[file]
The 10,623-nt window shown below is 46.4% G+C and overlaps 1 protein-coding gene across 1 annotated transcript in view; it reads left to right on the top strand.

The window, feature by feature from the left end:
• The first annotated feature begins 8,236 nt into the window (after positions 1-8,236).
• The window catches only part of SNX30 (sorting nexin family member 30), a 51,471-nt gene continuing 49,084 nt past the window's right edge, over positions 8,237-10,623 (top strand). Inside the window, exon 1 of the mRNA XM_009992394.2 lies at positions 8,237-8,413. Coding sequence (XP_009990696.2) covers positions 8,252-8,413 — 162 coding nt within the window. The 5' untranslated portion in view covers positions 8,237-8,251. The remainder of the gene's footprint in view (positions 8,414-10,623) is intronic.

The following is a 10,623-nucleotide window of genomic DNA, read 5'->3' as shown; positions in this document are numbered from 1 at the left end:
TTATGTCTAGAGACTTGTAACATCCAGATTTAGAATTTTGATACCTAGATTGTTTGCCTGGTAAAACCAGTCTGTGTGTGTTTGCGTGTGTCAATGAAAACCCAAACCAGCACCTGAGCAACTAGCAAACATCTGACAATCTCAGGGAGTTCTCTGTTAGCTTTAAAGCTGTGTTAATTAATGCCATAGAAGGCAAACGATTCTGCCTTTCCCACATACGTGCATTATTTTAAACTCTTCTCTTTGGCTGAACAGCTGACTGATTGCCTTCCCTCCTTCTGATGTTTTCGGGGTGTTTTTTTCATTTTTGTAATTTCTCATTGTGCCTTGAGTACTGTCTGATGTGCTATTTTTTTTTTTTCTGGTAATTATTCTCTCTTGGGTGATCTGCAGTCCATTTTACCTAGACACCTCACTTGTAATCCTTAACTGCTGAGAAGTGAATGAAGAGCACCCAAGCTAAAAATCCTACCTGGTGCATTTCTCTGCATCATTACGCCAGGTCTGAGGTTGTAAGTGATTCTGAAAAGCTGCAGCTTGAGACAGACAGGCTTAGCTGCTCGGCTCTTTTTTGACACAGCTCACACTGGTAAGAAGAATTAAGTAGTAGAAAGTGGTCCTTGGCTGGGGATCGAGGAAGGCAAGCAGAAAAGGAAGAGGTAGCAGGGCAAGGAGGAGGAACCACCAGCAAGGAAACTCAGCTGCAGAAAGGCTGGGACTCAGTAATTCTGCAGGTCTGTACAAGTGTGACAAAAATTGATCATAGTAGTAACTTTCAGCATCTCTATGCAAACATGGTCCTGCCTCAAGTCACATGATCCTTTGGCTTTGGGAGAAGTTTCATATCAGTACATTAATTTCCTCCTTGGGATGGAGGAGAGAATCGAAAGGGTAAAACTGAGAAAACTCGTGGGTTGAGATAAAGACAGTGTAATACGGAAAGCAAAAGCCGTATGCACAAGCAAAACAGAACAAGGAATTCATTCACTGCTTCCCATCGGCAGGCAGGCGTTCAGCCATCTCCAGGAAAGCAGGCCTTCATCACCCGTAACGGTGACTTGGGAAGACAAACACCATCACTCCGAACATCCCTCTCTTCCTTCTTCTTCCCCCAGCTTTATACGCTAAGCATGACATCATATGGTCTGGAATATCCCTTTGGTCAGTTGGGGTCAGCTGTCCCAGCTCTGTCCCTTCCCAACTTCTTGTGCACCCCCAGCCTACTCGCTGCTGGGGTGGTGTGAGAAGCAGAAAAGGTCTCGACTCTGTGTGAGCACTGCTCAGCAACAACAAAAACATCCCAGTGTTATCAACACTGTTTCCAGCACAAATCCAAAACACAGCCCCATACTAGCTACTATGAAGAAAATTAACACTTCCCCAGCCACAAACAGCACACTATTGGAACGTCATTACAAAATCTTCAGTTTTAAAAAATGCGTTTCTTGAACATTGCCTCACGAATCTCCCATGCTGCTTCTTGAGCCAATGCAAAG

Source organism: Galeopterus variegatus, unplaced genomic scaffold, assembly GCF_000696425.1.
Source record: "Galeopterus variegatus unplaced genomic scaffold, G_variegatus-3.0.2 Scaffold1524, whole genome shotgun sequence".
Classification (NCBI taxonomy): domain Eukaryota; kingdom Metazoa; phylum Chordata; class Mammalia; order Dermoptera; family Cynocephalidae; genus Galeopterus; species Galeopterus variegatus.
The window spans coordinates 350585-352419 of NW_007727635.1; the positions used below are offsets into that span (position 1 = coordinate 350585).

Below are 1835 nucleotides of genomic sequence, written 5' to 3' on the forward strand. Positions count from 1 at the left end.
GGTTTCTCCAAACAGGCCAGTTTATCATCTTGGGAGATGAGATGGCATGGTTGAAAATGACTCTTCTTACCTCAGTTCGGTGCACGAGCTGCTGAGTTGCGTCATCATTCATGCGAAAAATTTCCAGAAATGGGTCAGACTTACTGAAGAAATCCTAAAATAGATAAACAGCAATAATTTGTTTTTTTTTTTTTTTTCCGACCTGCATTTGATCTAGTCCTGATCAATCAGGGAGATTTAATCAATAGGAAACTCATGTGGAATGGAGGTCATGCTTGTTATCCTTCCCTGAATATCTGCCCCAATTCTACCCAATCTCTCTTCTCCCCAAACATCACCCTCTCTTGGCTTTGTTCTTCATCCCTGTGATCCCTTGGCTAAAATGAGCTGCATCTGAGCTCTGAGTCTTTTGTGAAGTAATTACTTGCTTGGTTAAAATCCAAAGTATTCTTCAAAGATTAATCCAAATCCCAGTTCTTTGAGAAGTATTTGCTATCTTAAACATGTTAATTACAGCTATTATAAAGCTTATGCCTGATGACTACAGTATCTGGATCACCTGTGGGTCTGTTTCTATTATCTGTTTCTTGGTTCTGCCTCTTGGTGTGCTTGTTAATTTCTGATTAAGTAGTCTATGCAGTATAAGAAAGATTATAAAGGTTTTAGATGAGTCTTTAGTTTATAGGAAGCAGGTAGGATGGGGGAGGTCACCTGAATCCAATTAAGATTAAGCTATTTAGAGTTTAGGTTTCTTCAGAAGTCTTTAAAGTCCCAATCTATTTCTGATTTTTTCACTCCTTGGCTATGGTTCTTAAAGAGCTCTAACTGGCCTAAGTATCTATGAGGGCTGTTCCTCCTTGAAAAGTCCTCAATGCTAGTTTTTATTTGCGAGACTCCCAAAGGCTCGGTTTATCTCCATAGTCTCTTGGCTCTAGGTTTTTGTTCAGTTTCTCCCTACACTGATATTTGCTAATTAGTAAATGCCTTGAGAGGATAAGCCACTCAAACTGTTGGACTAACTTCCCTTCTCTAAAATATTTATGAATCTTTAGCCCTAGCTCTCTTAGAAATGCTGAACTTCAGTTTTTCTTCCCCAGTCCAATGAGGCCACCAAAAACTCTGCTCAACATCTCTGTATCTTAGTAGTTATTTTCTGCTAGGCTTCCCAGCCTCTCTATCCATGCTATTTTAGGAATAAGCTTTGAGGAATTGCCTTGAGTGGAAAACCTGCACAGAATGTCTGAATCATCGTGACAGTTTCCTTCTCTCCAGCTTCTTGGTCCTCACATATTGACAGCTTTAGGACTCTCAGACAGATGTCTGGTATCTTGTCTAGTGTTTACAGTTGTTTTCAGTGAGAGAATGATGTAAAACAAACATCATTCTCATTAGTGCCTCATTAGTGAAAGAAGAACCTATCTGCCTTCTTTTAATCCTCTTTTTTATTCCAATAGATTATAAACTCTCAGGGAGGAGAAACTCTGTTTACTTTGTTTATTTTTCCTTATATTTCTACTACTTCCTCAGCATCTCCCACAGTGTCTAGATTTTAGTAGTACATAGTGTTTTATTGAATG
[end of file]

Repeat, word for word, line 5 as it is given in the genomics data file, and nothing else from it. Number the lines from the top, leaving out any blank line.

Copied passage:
The following is a 10,623-nucleotide window of genomic DNA, read 5'->3' as shown; positions in this document are numbered from 1 at the left end: